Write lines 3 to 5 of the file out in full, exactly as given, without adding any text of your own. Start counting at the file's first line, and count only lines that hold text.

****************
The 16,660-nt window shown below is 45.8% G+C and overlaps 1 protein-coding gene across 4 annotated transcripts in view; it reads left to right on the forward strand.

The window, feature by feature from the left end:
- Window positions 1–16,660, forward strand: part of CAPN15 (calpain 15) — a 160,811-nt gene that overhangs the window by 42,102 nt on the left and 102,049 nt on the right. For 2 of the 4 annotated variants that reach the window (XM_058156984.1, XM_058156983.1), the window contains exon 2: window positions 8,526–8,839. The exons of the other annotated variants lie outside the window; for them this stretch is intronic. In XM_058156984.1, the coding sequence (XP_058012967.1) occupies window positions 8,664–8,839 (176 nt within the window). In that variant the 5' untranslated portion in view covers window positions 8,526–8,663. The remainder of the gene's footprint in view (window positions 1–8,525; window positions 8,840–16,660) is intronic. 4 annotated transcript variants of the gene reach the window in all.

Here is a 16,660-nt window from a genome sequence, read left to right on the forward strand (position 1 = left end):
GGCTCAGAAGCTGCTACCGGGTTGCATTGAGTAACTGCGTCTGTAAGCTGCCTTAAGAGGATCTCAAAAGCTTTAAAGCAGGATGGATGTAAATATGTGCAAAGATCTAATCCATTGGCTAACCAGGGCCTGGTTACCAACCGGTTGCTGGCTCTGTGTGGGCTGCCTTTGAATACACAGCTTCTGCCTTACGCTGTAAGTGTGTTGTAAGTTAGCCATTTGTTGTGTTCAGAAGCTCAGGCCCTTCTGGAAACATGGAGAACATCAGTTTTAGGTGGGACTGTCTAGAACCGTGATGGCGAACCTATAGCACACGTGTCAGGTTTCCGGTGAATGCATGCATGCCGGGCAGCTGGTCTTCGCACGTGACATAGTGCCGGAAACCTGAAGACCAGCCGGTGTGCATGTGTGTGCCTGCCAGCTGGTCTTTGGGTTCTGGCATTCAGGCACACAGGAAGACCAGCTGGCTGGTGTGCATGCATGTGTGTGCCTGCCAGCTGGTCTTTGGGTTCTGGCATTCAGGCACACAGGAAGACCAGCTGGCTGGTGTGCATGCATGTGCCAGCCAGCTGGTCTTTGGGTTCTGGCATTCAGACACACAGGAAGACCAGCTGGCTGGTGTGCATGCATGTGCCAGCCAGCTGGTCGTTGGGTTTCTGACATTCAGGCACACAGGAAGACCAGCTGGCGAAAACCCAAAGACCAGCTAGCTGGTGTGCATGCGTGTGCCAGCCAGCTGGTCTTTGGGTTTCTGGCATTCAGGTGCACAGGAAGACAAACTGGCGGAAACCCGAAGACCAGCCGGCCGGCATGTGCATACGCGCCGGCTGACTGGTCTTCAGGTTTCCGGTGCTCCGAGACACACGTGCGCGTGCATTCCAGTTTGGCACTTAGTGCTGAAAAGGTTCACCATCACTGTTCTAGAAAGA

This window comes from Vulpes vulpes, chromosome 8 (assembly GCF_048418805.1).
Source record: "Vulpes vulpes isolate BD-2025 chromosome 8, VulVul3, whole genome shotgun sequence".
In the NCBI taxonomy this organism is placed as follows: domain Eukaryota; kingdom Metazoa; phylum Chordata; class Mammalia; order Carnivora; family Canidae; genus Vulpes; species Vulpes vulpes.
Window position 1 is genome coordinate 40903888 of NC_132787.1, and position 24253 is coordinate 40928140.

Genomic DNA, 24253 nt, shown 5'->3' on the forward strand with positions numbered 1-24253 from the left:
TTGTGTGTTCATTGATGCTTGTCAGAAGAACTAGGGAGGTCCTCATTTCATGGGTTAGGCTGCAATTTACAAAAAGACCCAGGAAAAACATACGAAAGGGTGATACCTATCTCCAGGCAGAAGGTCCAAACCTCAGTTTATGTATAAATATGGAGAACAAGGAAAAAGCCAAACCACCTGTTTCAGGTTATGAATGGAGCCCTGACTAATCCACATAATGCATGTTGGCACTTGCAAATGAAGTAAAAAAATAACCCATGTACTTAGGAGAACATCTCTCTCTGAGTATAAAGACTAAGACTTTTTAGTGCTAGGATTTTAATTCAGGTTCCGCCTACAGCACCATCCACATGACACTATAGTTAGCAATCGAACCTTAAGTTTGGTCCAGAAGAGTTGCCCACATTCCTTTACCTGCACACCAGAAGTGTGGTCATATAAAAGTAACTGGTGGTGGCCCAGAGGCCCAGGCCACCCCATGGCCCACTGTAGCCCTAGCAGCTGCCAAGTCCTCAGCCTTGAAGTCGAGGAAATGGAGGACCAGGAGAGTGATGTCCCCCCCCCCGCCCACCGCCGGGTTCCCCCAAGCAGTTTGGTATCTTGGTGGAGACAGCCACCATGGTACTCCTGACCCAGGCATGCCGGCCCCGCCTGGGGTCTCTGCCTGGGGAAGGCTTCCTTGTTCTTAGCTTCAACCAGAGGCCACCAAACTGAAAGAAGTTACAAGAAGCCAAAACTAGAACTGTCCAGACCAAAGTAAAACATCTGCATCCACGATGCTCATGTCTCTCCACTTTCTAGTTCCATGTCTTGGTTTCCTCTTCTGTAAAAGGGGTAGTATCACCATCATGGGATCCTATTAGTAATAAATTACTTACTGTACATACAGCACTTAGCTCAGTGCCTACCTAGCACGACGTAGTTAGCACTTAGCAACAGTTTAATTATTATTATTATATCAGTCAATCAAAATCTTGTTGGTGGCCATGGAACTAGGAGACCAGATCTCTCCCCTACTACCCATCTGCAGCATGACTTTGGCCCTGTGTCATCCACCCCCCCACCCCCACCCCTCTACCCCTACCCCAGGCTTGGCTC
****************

- Window positions 1–16,660, forward strand: part of CAPN15 (calpain 15) — a 160,811-nt gene that overhangs the window by 42,102 nt on the left and 102,049 nt on the right. For 2 of the 4 annotated variants that reach the window (XM_058156984.1, XM_058156983.1), the window contains exon 2: window positions 8,526–8,839. The exons of the other annotated variants lie outside the window; for them this stretch is intronic. In XM_058156984.1, the coding sequence (XP_058012967.1) occupies window positions 8,664–8,839 (176 nt within the window). In that variant the 5' untranslated portion in view covers window positions 8,526–8,663. The remainder of the gene's footprint in view (window positions 1–8,525; window positions 8,840–16,660) is intronic. 4 annotated transcript variants of the gene reach the window in all.

Here is a 16,660-nt window from a genome sequence, read left to right on the forward strand (position 1 = left end):
GGCTCAGAAGCTGCTACCGGGTTGCATTGAGTAACTGCGTCTGTAAGCTGCCTTAAGAGGATCTCAAAAGCTTTAAAGCAGGATGGATGTAAATATGTGCAAAGATCTAATCCATTGGCTAACCAGGGCCTGGTTACCAACCGGTTGCTGGCTCTGTGTGGGCTGCCTTTGAATACACAGCTTCTGCCTTACGCTGTAAGTGTGTTGTAAGTTAGCCATTTGTTGTGTTCAGAAGCTCAGGCCCTTCTGGAAACATGGAGAACATCAGTTTTAGGTGGGACTGTCTAGAACCGTGATGGCGAACCTATAGCACACGTGTCAGGTTTCCGGTGAATGCATGCATGCCGGGCAGCTGGTCTTCGCACGTGACATAGTGCCGGAAACCTGAAGACCAGCCGGTGTGCATGTGTGTGCCTGCCAGCTGGTCTTTGGGTTCTGGCATTCAGGCACACAGGAAGACCAGCTGGCTGGTGTGCATGCATGTGTGTGCCTGCCAGCTGGTCTTTGGGTTCTGGCATTCAGGCACACAGGAAGACCAGCTGGCTGGTGTGCATGCATGTGCCAGCCAGCTGGTCTTTGGGTTCTGGCATTCAGACACACAGGAAGACCAGCTGGCTGGTGTGCATGCATGTGCCAGCCAGCTGGTCGTTGGGTTTCTGACATTCAGGCACACAGGAAGACCAGCTGGCGAAAACCCAAAGACCAGCTAGCTGGTGTGCATGCGTGTGCCAGCCAGCTGGTCTTTGGGTTTCTGGCATTCAGGTGCACAGGAAGACAAACTGGCGGAAACCCGAAGACCAGCCGGCCGGCATGTGCATACGCGCCGGCTGACTGGTCTTCAGGTTTCCGGTGCTCCGAGACACACGTGCGCGTGCATTCCAGTTTGGCACTTAGTGCTGAAAAGGTTCACCATCACTGTTCTAGAAAGA